An architect paralysed by a stroke communicates with the outside world with the only thing he can remember – drawings and plans of HOUSES.
Phil Jones, 68, was left unable to move down his right hand side and without the ability to speak, read or write after the brain haemorrhage in 2005.
But he has since developed a unique method of interacting with his wife Deana to tell her what he needs – using the architect’s eye that he developed during his career.
Right-handed Phil uses his left hand to drawn plans of their home to get his point across and direct her to what he needs.
For example if he fancies some fruit from the kitchen he starts by drawing a plan of his house, working down towards the kitchen and where the fruit bowl is.
Deana, 56, says it can take all day to work out what he wants – recently taking from the morning to the evening to discover he wanted a BANANA.
His wife says simple conversations can last all day – but she has been amazed at what her husband has been able to achieve.
She said: “When he had his stroke he was also hit with aphasia, a condition that affects a person’s ability to speak, read, or write. He now has to draw with his left hand.
“But it didn’t take away his ability to see things as architects do, that bird’s eye view.
“If, for example, Phil wants some fruit, it would be too hard for him to just draw this because of the aphasia so he would draw a map of the house and focus on the kitchen and work down through the drawn plans to the core of what he wants.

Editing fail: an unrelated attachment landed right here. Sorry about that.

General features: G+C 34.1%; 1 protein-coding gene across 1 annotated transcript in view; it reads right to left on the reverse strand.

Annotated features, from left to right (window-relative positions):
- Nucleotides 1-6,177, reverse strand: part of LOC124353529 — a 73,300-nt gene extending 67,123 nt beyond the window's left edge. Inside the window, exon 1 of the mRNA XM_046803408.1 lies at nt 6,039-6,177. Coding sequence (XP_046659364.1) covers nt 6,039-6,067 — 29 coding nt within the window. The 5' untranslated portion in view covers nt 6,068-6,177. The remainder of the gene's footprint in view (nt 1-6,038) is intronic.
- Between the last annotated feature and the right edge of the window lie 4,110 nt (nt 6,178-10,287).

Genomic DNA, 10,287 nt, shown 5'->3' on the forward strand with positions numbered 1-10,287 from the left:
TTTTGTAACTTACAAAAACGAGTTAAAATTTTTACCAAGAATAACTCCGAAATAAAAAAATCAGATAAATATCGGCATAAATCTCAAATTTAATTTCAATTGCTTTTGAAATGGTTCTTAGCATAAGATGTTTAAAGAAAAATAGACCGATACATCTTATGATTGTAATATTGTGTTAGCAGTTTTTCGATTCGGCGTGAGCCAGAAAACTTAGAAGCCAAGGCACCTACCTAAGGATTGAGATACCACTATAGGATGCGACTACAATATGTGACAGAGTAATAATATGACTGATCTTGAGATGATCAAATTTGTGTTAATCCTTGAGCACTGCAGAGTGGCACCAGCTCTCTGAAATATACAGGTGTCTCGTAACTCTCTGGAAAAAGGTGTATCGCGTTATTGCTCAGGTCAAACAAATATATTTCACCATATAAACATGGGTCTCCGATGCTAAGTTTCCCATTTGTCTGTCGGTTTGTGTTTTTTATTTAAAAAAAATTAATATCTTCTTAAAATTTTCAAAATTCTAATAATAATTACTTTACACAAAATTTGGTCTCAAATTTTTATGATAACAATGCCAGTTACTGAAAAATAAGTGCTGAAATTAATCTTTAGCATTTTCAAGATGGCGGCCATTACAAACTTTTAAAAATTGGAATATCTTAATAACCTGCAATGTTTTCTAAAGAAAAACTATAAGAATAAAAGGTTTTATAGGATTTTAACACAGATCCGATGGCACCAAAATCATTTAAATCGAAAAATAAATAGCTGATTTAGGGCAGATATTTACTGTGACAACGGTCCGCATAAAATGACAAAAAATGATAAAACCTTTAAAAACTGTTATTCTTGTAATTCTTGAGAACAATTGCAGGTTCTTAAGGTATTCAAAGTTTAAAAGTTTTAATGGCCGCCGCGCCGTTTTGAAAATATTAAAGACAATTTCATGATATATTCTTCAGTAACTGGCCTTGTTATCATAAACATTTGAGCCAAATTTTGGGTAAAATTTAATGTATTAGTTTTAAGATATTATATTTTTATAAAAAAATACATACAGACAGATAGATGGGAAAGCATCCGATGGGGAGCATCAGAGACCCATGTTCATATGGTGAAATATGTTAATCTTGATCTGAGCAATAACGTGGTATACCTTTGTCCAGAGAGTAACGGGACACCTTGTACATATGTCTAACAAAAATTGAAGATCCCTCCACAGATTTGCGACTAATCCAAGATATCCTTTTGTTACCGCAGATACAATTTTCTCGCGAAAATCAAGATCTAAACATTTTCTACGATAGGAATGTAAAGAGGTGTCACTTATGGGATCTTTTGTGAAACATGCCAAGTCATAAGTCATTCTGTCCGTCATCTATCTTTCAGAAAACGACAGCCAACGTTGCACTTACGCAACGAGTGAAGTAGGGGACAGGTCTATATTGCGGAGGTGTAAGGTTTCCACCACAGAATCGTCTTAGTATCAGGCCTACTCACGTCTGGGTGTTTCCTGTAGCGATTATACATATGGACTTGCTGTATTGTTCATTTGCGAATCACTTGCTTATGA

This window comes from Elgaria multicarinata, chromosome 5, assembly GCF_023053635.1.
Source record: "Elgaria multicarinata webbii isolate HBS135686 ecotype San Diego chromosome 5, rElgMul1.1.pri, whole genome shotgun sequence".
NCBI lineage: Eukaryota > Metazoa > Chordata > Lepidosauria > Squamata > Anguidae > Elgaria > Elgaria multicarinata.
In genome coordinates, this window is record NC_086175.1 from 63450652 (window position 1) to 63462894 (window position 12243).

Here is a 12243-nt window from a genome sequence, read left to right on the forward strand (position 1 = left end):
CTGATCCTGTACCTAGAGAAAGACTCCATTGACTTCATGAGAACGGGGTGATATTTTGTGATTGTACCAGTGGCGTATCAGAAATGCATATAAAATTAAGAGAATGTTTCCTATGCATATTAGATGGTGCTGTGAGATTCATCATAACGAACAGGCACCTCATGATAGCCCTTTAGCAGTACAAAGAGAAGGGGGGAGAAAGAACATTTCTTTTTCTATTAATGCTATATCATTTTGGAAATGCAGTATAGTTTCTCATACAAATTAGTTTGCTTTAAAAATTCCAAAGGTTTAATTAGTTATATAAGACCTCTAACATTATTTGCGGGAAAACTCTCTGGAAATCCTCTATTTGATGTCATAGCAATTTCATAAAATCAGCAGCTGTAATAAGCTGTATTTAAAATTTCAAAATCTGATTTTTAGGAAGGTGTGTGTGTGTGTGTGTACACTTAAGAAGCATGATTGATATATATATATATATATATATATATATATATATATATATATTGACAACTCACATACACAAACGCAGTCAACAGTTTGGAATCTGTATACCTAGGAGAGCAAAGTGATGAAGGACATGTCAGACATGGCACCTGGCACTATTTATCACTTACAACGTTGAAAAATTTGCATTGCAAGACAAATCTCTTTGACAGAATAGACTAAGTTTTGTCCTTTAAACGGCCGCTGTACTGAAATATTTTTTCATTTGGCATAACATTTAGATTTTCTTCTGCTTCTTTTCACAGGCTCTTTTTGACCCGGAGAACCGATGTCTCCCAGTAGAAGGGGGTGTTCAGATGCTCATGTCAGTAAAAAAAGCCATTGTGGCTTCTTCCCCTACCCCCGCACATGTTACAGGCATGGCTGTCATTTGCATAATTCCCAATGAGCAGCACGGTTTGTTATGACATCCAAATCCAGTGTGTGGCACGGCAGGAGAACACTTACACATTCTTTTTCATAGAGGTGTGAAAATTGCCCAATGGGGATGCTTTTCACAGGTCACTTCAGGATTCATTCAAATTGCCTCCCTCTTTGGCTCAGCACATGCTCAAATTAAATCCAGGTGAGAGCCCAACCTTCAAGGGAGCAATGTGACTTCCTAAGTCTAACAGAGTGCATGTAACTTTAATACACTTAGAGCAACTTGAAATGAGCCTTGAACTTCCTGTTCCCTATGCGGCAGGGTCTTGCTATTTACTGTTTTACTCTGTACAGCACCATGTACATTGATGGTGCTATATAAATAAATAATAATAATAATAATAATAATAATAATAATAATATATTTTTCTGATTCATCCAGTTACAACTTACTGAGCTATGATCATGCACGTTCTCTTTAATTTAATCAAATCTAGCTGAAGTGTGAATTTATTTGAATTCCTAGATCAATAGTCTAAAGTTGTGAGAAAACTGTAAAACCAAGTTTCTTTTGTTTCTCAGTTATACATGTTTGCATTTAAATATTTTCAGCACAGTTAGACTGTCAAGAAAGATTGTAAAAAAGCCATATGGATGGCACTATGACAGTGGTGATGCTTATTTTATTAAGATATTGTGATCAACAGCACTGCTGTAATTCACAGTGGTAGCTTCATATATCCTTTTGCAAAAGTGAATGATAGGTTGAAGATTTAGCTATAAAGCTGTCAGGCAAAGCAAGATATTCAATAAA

“We might start a conversation in the morning and not finish until later in the day because it is hard work to know what he is saying, but we stick with it.”
The couple only met a year before Phil’s stroke, which left the then fit and active 58-year-old in hospital for six months.
Deana said: “I am so proud of Phil. We met dancing, which he can’t do any more but he still loves music.
“This is just the life journey that we are on. It is different from where we started but there is always a way forward.”
Victoria Sadler from the charity Connect that supports stroke and aphasia sufferers, said Phil’s achievements were remarkable.
She said: “People with aphasia have full comprehension but can’t communicate, which is very frustrating and isolating.
“Phil communicates beautifully by drawing pictures, the most beautiful and precise pictures.
“His achievements are mammoth and we are all very proud of him.”